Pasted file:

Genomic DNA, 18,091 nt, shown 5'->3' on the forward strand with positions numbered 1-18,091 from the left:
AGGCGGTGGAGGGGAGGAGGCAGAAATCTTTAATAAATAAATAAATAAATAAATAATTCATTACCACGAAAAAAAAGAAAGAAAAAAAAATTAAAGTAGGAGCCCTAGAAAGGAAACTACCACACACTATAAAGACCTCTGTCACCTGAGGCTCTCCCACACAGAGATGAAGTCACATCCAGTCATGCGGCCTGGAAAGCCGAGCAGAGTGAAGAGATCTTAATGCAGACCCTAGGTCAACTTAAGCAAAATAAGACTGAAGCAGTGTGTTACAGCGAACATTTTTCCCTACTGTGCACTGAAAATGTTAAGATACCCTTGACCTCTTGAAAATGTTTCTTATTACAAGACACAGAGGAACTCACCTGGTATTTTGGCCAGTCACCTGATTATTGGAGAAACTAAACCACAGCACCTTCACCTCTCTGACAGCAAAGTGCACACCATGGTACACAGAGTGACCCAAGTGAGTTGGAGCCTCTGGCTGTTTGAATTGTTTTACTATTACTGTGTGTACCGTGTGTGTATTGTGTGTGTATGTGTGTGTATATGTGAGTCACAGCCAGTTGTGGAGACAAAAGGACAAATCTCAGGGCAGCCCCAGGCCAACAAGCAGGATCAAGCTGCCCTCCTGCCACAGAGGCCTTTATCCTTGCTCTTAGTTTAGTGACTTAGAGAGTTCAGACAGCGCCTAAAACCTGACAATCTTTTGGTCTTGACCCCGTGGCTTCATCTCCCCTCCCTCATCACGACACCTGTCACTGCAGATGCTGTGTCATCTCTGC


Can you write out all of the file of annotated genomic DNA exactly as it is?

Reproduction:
Genomic DNA, 18,091 nt, shown 5'->3' on the forward strand with positions numbered 1-18,091 from the left:
AGGCGGTGGAGGGGAGGAGGCAGAAATCTTTAATAAATAAATAAATAAATAAATAATTCATTACCACGAAAAAAAAGAAAGAAAAAAAAATTAAAGTAGGAGCCCTAGAAAGGAAACTACCACACACTATAAAGACCTCTGTCACCTGAGGCTCTCCCACACAGAGATGAAGTCACATCCAGTCATGCGGCCTGGAAAGCCGAGCAGAGTGAAGAGATCTTAATGCAGACCCTAGGTCAACTTAAGCAAAATAAGACTGAAGCAGTGTGTTACAGCGAACATTTTTCCCTACTGTGCACTGAAAATGTTAAGATACCCTTGACCTCTTGAAAATGTTTCTTATTACAAGACACAGAGGAACTCACCTGGTATTTTGGCCAGTCACCTGATTATTGGAGAAACTAAACCACAGCACCTTCACCTCTCTGACAGCAAAGTGCACACCATGGTACACAGAGTGACCCAAGTGAGTTGGAGCCTCTGGCTGTTTGAATTGTTTTACTATTACTGTGTGTACCGTGTGTGTATTGTGTGTGTATGTGTGTGTATATGTGAGTCACAGCCAGTTGTGGAGACAAAAGGACAAATCTCAGGGCAGCCCCAGGCCAACAAGCAGGATCAAGCTGCCCTCCTGCCACAGAGGCCTTTATCCTTGCTCTTAGTTTAGTGACTTAGAGAGTTCAGACAGCGCCTAAAACCTGACAATCTTTTGGTCTTGACCCCGTGGCTTCATCTCCCCTCCCTCATCACGACACCTGTCACTGCAGATGCTGTGTCATCTCTGC